- Photo courtesy of Magnolia Pictures
- In Rubber, Roxanne Mesquida and Stephen Spinella track a murderous tire.
For the week of Film-O-Rama (May 13-19), the Prytania Theatre's single screen will feature a greater variety of films than area multiplexes. The weeklong festival's 17 movies include independent and foreign features, documentaries, grindhouse schlock films and three screenings of Cat on a Hot Tin Roof (1958), starring Elizabeth Taylor and Paul Newman.
The lineup includes several notable documentaries. The People vs. George Lucas is about the devotees for whom Star Wars is much more than a cult film, it's almost a religion itself. Page One: a Year Inside The New York Times chronicles daily decisions and big stories against the backdrop of the paper's struggle to adjust and survive in the age of the Internet. Werner Herzog's Cave of Forgotten Dreams 3-D explores French caves with wall paintings believed to 32,000 years old.
Dramatic releases include 13 Assassins, a Japanese drama about feuding samurai warlords. Iranian director Abbas Kiarostami's Certified Copy garnered French actress Juliette Binoche a best actress award at the Cannes Film Festival. Set in Italy, it is the romantic story of a couple of strangers mistaken for husband and wife, who then get caught up in the pretense. Hobo with a Shotgun is a grindhouse orgy of violence and gore about an extraordinarily principled homeless man who arrives in a town almost literally held hostage by a sadistic entrepreneur who peddles entertainment in the form of outrageous and vicious attacks performed as public spectacles. Rubber is a far less bloody absurdity about a tire that goes on a killing spree. Imagine No Country for Old Men meets The Red Balloon. It would work better if director Quentin Dupieux had not tried to overtly address filmmaking devices and suspension of disbelief via an audience of observers within the film, but at times their comments on the action are funny, too. Visit www.neworleansfilmsociety.org for a schedule and details.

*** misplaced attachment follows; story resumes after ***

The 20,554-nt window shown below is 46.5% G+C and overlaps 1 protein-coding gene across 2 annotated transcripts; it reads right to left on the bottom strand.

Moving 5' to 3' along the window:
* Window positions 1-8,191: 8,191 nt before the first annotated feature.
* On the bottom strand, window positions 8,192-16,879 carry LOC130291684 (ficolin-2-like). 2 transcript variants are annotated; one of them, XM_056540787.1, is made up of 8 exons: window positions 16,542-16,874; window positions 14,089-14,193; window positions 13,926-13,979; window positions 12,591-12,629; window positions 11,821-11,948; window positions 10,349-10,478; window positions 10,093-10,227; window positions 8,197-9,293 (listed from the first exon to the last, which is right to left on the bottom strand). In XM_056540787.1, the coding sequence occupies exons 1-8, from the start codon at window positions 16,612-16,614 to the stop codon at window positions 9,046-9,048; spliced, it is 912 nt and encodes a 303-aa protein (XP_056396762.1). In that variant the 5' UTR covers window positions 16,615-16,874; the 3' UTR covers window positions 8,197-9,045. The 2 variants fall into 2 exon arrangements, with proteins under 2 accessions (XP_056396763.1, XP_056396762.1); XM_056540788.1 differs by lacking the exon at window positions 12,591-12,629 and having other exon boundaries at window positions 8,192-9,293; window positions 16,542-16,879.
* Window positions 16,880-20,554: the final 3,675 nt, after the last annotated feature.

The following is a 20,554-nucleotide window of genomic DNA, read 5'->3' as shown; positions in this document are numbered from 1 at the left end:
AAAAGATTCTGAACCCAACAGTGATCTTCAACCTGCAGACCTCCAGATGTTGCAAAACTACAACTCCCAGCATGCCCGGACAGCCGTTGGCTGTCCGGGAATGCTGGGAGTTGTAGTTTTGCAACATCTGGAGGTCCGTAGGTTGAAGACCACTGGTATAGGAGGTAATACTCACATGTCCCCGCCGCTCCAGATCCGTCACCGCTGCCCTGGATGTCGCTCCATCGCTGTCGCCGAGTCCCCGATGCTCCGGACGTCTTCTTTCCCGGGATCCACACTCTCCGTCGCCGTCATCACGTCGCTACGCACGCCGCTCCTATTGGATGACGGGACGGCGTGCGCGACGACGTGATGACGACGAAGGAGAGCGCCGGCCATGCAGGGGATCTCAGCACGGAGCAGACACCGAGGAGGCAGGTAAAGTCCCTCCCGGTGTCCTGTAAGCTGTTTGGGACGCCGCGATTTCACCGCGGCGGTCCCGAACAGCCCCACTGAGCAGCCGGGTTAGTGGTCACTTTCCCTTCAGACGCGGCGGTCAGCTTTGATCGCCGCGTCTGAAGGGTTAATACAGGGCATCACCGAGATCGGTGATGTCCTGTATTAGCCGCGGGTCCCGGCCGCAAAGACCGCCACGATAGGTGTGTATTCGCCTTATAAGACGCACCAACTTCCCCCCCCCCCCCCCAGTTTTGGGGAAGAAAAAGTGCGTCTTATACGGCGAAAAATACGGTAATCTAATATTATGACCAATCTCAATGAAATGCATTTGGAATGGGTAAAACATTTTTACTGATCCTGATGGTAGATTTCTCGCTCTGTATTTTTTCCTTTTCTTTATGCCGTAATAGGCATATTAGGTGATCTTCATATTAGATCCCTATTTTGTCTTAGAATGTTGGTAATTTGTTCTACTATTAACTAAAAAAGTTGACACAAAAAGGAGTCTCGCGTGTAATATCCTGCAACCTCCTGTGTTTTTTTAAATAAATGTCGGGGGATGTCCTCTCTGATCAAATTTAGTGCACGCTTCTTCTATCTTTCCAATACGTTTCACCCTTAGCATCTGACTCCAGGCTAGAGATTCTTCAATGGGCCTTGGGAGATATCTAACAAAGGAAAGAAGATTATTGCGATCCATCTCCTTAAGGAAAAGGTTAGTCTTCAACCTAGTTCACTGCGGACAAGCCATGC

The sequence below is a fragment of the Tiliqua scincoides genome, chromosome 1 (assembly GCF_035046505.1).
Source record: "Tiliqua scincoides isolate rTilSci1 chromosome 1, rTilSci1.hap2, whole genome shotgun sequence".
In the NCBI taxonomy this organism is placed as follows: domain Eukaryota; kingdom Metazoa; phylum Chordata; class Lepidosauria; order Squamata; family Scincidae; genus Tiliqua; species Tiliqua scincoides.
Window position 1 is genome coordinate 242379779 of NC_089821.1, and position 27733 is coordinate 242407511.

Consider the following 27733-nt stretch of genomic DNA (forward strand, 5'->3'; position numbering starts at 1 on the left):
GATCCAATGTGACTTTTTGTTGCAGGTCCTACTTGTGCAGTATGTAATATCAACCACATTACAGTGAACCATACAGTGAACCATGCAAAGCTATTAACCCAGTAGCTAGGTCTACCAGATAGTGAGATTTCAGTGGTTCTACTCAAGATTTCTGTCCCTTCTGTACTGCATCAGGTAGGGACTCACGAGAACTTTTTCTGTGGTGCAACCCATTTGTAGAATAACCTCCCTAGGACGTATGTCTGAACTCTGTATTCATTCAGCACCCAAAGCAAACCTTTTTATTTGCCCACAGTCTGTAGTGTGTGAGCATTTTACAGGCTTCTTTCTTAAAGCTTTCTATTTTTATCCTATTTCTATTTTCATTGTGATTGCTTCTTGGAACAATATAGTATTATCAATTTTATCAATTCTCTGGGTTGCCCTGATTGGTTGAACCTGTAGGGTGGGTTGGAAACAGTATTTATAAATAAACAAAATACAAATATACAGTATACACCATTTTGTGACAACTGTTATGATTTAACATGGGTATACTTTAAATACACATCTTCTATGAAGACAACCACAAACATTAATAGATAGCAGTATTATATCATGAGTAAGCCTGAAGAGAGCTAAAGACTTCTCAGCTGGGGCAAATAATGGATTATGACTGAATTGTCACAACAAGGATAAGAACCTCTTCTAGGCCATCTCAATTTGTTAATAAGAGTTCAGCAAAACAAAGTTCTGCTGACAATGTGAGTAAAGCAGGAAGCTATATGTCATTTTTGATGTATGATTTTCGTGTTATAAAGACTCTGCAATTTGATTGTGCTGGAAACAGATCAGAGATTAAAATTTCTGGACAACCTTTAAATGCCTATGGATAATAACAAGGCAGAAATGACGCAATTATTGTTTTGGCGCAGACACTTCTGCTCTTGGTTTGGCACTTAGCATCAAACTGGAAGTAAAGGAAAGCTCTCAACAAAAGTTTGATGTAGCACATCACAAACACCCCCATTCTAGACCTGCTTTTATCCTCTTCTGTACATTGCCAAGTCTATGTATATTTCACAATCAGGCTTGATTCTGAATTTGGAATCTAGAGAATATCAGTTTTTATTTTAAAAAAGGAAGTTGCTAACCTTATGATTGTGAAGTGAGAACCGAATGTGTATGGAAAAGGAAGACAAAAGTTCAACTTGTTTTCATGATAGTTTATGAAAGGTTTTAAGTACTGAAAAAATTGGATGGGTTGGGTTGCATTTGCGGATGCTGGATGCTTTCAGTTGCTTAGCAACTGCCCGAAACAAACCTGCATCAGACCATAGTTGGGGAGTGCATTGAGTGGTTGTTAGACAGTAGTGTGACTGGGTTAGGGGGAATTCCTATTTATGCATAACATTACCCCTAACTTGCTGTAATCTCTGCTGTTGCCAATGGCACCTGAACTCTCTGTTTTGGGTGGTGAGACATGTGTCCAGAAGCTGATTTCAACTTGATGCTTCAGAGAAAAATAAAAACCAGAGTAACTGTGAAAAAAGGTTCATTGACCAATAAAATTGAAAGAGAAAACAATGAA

Only a handful of local theaters are open to screening most documentaries and independent and foreign films. Many large chain theaters don't book films that are available on other media platforms, such as video on demand (VOD). Film festivals, like the New Orleans Film Society's October event and this showcase provide an opportunity for a very short run on a large screen. With just one screen, Prytania Theatre takes a big risk when booking a little-known film for an entire week, but the concentrated scheduling and appeal of a festival makes it possible to screen all sorts of films, says general manager Eric Ramstead. Some other local venues that schedule art house and documentary films include Chalmette Movies, which with several theaters can fit an odd film in its rotation, and Zeitgeist Multi-Disciplinary Arts Center, which almost exclusively runs foreign and independent films.
The New Orleans Film Society is working with other organizations to sponsor screenings in a variety of alternative spaces. It recently presented King Kong in the Sydney and Walda Besthoff Sculpture Garden in conjunction with the New Orleans Museum of Art's Where Y'Art series. Partnerships with Chalmette Movies and the Prytania Theatre offer society members regular free screenings as well.